Number of homeless families is on the rise
Date: 2/15/2011Feb. 16, 2011
By G. Michael Dobbs
SPRINGFIELD Although the numbers of people who are living on the streets in the city have decreased from last year, that number doesn't tell the complete story about homelessness in the third largest community in the Commonwealth.
In a press release from the Mental Health Association, the annual census of people living outside conducted on Jan. 26 showed there were only five people. This compares to 10 people last year and 33 people five years ago.
Bill Miller, the executive director of Friends of the Homeless (FOH), which operates the shelter on Worthington Street, explained to Reminder Publications that number would be higher if the shelter turned away people once it filled to capacity.
FOH has funded 133 shelter beds and Miller said, "On the night of the point in time, we had 173 individuals in shelter. If we were sticking to our funded capacity, the street count could easily be higher."
He added, "We're absolutely packed ... our nightly average is up from last year."
In a report on the 2011 homeless census, Geraldine McCafferty, the city's director of housing, wrote, "This progress reflects our aggressive campaign to house people in permanent, supportive housing and reflects the fact that a portion of this housing has been especially targeted to hard-to-serve street homeless individuals. I think that it also reflects the fact that now unlike in 2004 we have a safe shelter where people are willing to go to get off of the streets."
The census, though, counted all of the homeless people in the city and showed the number of single homeless people only increased by eight people over last year to 211.
There was a more dramatic increase in homeless families. According to McCafferty's report, there are 166 such families now in the city, up from 139 from last year. The 166 families constituted 557 people.
McCafferty wrote, "It is hard to use the number for Springfield as an actual gauge of family homelessness, however. Eligible families experiencing homelessness are provided with shelter placements by the Commonwealth, which uses contracted shelters and apartments, and also uses motels once the contracted units are full. Family shelter units in Springfield on the night of the count were at full capacity and additional families were placed in motels located inside and outside of the city of Springfield. The number that I am reporting reflects only those in shelter or motels located within the city.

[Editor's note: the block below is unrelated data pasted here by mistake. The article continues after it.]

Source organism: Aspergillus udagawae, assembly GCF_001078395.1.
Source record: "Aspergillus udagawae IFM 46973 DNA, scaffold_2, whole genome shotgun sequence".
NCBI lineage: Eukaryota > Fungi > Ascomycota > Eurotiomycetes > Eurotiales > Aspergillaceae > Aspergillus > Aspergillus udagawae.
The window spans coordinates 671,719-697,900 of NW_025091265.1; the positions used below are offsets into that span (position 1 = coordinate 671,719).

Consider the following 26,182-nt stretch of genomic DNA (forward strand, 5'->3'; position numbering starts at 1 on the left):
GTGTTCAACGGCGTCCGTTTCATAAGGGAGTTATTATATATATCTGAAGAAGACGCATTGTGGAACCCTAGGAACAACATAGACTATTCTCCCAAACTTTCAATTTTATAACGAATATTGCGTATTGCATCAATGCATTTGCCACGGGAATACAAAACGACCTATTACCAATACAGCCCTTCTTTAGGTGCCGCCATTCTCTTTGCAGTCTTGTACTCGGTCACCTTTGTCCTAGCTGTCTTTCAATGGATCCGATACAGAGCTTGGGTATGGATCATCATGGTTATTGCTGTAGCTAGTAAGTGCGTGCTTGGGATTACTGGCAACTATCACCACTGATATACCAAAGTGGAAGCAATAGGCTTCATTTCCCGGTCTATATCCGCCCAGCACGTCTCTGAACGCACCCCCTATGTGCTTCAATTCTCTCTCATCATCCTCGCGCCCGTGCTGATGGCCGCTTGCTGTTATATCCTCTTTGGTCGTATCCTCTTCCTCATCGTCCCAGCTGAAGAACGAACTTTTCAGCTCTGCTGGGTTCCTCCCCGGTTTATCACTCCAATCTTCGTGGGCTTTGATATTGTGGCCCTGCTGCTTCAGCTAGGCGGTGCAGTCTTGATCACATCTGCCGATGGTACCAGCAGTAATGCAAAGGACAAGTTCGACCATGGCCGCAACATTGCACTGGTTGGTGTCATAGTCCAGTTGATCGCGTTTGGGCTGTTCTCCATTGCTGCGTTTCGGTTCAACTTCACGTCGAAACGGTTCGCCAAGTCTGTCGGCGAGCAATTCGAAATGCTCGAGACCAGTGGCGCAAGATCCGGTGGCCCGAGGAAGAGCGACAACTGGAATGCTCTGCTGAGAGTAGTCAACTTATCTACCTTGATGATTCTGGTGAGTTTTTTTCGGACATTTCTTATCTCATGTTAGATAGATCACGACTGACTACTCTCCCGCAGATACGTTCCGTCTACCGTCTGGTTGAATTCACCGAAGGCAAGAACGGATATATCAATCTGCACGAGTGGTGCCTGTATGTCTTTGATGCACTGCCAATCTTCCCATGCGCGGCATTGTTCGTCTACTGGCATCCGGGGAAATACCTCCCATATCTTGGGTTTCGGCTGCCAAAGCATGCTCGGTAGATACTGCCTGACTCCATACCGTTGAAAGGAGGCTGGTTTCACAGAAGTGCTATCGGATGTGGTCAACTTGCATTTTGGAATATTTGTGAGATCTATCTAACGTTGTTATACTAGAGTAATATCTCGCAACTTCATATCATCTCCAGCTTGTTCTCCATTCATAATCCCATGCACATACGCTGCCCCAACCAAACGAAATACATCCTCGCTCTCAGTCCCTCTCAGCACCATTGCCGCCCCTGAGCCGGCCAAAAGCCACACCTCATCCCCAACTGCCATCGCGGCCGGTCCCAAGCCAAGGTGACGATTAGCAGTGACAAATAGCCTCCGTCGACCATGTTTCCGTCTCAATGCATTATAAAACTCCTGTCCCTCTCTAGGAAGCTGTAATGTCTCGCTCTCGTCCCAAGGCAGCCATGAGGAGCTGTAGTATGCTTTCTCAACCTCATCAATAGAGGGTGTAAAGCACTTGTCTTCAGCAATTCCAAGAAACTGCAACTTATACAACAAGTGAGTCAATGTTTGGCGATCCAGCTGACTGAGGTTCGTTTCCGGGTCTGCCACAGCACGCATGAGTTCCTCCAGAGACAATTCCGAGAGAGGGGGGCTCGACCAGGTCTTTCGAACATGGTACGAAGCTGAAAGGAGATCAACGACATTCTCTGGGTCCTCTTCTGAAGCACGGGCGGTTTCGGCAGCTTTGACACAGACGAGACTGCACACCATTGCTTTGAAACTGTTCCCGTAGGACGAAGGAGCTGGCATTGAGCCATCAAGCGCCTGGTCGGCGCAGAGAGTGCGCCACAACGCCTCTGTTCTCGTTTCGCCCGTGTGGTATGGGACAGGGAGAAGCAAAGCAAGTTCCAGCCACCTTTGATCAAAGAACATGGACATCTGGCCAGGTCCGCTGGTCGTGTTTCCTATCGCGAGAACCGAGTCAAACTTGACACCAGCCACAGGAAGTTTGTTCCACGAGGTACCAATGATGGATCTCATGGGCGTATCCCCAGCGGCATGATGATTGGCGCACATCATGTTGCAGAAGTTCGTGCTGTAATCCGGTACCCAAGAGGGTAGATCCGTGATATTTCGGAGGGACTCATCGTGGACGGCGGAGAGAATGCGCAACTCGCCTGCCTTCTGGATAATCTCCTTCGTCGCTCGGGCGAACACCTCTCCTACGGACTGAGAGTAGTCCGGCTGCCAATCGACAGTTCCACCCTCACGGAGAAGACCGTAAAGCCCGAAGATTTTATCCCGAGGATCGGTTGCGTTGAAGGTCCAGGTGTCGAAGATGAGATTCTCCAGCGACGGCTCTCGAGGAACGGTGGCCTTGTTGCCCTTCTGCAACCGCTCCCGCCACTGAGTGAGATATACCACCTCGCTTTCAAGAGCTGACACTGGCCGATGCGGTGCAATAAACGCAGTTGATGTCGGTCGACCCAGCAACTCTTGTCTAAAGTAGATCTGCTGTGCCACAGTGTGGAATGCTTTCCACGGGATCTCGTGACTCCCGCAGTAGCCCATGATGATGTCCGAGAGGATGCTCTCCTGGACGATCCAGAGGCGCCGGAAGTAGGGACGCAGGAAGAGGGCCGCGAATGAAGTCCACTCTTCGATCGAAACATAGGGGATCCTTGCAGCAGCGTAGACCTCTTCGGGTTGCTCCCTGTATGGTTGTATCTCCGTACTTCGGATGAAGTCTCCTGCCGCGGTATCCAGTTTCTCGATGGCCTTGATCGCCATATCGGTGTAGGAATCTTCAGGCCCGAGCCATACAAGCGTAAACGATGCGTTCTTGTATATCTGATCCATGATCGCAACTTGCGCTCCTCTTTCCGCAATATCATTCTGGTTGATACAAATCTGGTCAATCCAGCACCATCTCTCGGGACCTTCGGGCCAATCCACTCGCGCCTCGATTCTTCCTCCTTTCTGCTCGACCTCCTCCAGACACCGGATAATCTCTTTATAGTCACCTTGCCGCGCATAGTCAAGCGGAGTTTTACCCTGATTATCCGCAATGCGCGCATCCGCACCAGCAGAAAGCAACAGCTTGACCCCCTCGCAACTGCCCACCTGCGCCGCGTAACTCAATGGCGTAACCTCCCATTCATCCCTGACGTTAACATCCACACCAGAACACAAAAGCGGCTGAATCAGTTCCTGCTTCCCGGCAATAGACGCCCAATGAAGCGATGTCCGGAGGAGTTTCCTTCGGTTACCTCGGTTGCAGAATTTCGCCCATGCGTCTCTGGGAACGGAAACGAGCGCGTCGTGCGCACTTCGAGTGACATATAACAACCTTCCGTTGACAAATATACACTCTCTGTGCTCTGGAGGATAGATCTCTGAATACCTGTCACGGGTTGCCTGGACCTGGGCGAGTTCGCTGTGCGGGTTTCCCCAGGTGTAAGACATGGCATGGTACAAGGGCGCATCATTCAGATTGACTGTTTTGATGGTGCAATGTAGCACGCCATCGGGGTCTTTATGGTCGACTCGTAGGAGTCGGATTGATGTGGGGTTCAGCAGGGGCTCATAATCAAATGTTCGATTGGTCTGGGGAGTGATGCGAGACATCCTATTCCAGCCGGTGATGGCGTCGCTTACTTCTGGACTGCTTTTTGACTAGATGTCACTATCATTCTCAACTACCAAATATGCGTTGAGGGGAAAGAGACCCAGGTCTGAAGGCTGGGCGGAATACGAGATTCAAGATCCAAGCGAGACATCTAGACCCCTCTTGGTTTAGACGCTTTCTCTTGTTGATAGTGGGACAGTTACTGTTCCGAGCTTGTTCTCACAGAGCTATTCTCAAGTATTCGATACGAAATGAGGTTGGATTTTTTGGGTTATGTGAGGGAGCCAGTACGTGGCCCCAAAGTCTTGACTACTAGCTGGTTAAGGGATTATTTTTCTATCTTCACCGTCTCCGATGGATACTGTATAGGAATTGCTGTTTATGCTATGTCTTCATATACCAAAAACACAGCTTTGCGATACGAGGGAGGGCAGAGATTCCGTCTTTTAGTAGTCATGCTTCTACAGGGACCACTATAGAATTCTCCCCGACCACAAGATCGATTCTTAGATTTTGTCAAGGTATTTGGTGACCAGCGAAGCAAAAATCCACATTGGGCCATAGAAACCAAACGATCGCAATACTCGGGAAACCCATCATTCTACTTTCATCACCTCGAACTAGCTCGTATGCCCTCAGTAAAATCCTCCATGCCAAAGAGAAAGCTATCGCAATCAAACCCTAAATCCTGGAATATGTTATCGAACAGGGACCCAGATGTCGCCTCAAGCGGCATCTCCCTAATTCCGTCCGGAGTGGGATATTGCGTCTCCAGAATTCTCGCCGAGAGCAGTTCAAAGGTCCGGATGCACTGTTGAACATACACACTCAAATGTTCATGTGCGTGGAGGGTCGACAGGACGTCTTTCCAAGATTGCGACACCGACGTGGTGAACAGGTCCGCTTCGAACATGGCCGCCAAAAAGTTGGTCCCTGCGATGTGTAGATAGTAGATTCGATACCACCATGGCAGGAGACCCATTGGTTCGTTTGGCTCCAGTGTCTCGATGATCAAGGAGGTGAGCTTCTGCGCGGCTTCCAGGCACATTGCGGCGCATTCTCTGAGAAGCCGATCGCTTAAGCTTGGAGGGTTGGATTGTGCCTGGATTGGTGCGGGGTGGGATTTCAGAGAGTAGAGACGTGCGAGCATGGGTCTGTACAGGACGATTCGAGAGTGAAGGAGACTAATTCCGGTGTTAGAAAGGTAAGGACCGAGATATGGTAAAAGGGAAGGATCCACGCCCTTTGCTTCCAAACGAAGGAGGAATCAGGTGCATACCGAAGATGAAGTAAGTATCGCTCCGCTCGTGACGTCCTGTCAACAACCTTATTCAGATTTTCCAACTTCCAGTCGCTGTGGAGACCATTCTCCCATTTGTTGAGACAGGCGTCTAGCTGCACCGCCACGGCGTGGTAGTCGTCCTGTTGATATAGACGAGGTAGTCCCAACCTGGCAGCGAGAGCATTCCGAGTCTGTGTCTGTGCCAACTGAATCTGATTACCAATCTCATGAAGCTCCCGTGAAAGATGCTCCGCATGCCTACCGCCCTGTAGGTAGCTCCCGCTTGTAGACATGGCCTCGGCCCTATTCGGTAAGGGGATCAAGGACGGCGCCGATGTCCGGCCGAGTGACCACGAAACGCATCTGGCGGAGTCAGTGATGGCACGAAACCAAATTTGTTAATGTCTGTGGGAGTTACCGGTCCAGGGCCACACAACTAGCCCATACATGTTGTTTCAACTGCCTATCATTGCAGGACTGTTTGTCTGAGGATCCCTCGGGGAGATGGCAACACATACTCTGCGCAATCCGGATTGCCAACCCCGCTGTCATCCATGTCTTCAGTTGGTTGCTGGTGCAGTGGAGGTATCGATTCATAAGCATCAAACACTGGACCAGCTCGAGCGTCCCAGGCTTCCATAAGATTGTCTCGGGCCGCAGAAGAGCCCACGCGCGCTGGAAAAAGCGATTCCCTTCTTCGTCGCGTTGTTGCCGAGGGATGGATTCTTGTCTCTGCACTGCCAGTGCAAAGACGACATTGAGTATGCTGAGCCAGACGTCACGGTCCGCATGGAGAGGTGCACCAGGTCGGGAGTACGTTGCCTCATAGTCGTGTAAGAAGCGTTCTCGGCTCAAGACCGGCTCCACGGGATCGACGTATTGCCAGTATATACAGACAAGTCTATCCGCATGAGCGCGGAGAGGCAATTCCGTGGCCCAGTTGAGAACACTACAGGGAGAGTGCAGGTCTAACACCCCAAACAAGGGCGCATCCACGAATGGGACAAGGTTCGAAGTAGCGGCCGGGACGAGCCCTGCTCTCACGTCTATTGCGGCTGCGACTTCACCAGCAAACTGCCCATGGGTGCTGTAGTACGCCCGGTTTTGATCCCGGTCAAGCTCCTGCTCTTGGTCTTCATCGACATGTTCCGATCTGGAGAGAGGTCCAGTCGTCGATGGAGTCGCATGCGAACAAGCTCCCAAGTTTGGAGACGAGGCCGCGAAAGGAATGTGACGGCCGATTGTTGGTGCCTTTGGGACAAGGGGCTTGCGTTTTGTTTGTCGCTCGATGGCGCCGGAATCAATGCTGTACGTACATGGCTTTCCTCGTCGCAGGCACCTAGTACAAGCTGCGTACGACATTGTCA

"There is the inevitable assumption that the housing crisis and the unemployment rate are driving increased family homelessness, but I think that these factors only tell part of the story. The part they tell is about the number of people experiencing a housing crisis. The rest of the story is about how we respond to the housing crisis.
"Over the past year, the Commonwealth made progress in moving from a response that is based on shelter to one that is based on helping homeless families access housing as quickly as possible. As a result of new programs, there was a big reduction in family homelessness between January 2010 and July 2010," McCafferty continued. "Unfortunately, the Commonwealth has been funding both an existing system and a new system at the same time, and exhausted the funds it could devote to a new system. Once Housing First funds were gone, the numbers of homeless families began to rise again. The administration is proposing an overhaul of the existing system, which emphasizes housing from the beginning and it is expected that implementation of the new system would result in shorter shelter stays and better housing outcomes," she said. McCafferty told Reminder Publications the state's budgeting for housing for the homeless is dictated by statue, but historically it has never been enough. Routinely, supplemental budgets to cover the costs have been approved by the Legislature.
Currently, the Patrick Administration has proposed redefining the eligibility for families going to into shelters. The effort is to move more families into the Housing First program, which places them into permanent housing rather than temporary shelters.
McCafferty explained that approach is less expensive and has proven to have better outcomes.
The Patrick Administration has suggested using shelters more to house younger heads of households, she added.
McCafferty believes there would be a "huge political pushback" from the Legislature if funding for shelters were decreased.